Solange gave us the anthem — Don’t touch my hair. Like, at all. Since then hair has been a recurring theme of her art. For her SNL debut in November Solange enlisted 28-year-old Chicago braiding wunderkind Shani Crowe to create a Zaire-inspired crystal halo.
Solange teamed up with Crowe again in January for a live braiding show and the results are stunning.
While young black girls are often given intricate braid styles, they are typically seen as juvenile on black women. In some instances fear of professional discrimination or social ridicule keeps black women from being more experimental with cornrows. But there is no doubt that these styles are beautiful and exquisite. As I look at them I wonder, will cornrows ever be a common style for black women into adulthood?
In an April 2016 interview with Fusion Crowe discussed the cultural importance of braids, and the danger of them being lost to black people due to appropriation;
“Braiding is a sacred art in a lot of ways because it’s so rich in tradition—a lot of times we don’t really understand how much it means. I’ve always done hair and there were times when [braids] weren’t really as popular and I didn’t do them as much, but [now] all these white girls are coming out wearing cornrows. Someone asked me, “Do you do boxer braids?” and I was like, “You mean box braids? What the hell are boxer braids?” And she was like, “Those braids that Kim Kardashian wears.” Kim Kardashian just has straight-back braids and they aren’t even done that well, they looked pretty popped, and popped in Chicago is not a good thing. Because [braids] are coming out in pop culture and being exploited as a trend in the fashion scene, I think it’s important for me to honor them, before there’s a time when people don’t even remember them as a traditional black art. Plenty of cultures do their own braid styling, but African braiding has its own very long chapter in the history of braiding. I felt charged to make them tangible in a way where I could create an icon that honors my experience with braiding, my love for my clients and a celebration of black feminine beauty coiffeur in my own words, in my own images outside of magazines.”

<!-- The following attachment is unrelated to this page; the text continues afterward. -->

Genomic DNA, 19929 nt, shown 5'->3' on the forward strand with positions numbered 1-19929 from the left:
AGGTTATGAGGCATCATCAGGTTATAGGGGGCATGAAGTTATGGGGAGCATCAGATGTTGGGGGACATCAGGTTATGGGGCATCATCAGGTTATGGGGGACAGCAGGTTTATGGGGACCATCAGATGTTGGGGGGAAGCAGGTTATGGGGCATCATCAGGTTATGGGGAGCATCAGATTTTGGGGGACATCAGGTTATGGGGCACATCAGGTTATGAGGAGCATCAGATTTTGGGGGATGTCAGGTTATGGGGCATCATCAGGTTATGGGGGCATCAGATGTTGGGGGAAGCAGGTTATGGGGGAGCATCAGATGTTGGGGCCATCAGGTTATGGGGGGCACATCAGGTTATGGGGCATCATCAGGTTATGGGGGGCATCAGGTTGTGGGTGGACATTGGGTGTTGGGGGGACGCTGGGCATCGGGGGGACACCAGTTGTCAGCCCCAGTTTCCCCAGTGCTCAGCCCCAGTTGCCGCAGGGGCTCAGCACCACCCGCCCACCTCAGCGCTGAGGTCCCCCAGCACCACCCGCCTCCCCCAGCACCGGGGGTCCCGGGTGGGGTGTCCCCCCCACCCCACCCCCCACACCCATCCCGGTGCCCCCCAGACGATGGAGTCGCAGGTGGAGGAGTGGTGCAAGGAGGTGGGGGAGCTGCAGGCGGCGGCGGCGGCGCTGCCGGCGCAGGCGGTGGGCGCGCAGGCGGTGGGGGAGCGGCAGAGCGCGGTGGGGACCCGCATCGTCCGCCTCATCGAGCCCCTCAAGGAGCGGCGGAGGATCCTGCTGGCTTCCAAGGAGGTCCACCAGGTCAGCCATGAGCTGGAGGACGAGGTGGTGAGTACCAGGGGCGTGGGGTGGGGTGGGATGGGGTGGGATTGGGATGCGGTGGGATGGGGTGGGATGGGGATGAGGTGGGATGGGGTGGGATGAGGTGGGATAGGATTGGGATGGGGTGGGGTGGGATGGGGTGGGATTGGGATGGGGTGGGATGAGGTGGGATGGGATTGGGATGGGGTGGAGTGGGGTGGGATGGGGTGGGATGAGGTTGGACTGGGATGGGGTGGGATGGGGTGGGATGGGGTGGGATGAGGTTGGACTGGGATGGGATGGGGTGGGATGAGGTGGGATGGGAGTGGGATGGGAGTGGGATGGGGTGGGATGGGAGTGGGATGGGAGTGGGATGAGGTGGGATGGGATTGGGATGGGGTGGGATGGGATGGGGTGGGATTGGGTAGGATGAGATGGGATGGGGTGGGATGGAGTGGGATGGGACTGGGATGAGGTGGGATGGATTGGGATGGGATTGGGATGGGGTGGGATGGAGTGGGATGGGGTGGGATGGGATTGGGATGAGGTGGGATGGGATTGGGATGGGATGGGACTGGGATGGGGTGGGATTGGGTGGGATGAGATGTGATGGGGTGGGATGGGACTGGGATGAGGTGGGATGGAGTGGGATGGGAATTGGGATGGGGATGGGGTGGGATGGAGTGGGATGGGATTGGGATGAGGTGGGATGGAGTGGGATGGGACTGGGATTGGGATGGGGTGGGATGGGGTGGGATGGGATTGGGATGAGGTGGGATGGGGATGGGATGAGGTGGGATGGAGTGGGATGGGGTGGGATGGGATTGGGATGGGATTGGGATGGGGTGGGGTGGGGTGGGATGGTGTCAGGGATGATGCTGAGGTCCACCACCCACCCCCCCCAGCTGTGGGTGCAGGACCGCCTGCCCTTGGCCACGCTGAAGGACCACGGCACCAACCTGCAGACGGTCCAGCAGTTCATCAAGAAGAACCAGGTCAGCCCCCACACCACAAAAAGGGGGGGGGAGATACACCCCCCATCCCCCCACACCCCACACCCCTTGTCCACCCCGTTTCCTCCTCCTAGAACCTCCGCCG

Ladies, what do you think? Will cornrow styles ever become popular among adult black women?